Rug Type: 00147
Width: 314 cm
Length: 509 cm
Material: manchester wool pile and Silk on Cotton Base
Age: Circa 1935
Description of Design and History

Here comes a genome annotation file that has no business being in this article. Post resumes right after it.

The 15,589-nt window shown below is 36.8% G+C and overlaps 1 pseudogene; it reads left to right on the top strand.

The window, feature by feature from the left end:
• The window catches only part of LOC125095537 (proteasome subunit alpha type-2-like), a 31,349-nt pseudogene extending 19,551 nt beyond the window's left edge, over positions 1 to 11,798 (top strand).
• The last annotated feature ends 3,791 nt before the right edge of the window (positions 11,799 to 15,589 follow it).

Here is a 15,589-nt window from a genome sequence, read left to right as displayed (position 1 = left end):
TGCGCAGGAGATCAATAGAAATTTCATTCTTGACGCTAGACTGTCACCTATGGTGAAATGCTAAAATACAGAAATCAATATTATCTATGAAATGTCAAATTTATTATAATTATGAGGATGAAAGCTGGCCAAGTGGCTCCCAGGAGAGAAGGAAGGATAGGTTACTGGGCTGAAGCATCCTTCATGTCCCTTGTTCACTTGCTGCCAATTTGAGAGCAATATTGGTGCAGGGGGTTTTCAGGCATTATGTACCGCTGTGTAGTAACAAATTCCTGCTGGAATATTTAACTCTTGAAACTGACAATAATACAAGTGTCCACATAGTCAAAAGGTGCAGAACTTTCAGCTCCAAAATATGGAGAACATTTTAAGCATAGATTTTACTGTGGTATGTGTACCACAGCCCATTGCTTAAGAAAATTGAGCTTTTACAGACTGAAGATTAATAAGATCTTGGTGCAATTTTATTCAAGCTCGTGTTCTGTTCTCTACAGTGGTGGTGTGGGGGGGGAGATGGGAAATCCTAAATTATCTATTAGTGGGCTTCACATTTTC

When one speaks of top quality Persian carpets, the names of Isfahan and Kashan are often linked. Kashan lies halfway along a line drawn north from Isfahan towards Tehran. It is quite certain, however, that Kashan, with its favourable climate, at the western edge of the great salt desert produced and exported carpets of the highest artistic craftsmanship and cultural value over several centuries. The “Vienna Hunting Carpet” in the Austrian Museum of Applied Art,the Ardabil in the Victoria and Albert Museum ,London, and the famous silk carpet in the Metropolitan Museum of Art, New York, are the best known of the surviving monuments of an epoch which ended with the weaving of the so-called Polanaise carpets-some of which were commissioned by the nobility of eastern Europe. Today Kashan produces velvet, silks and carpets as well as interesting Ceramics and metal works. Within its formal compositional and chromatic context, this magnificent Kashan carpet demonstrates a conspicuous flexibility of ornamental invention that remains consistently compatible with the traditional classicism of the most elevated Kashan aesthetic ideal. Of most immediate effect within the design plan is the “Haji Khanumi” border of alternating weeping willows and vase arrangements, a decorative theme that counteracts in a coherent overall design statement with similarly thematic devices in the field. Equally impressive is the exquisite sapphire blue of the medallion and corner spandrels, this is given added stimulus by the unusually small scale of these elements which serves to concentrate their jewel like character. A well spaced field pattern is organised with a sweeping sense of movement that contrasts richly with the inner detail of its ornaments. Knotted in the finest Merino neck-wool, with a closely compacted high gloss surface texture this is the Kashan Carpet of the most sumptuous grandeur.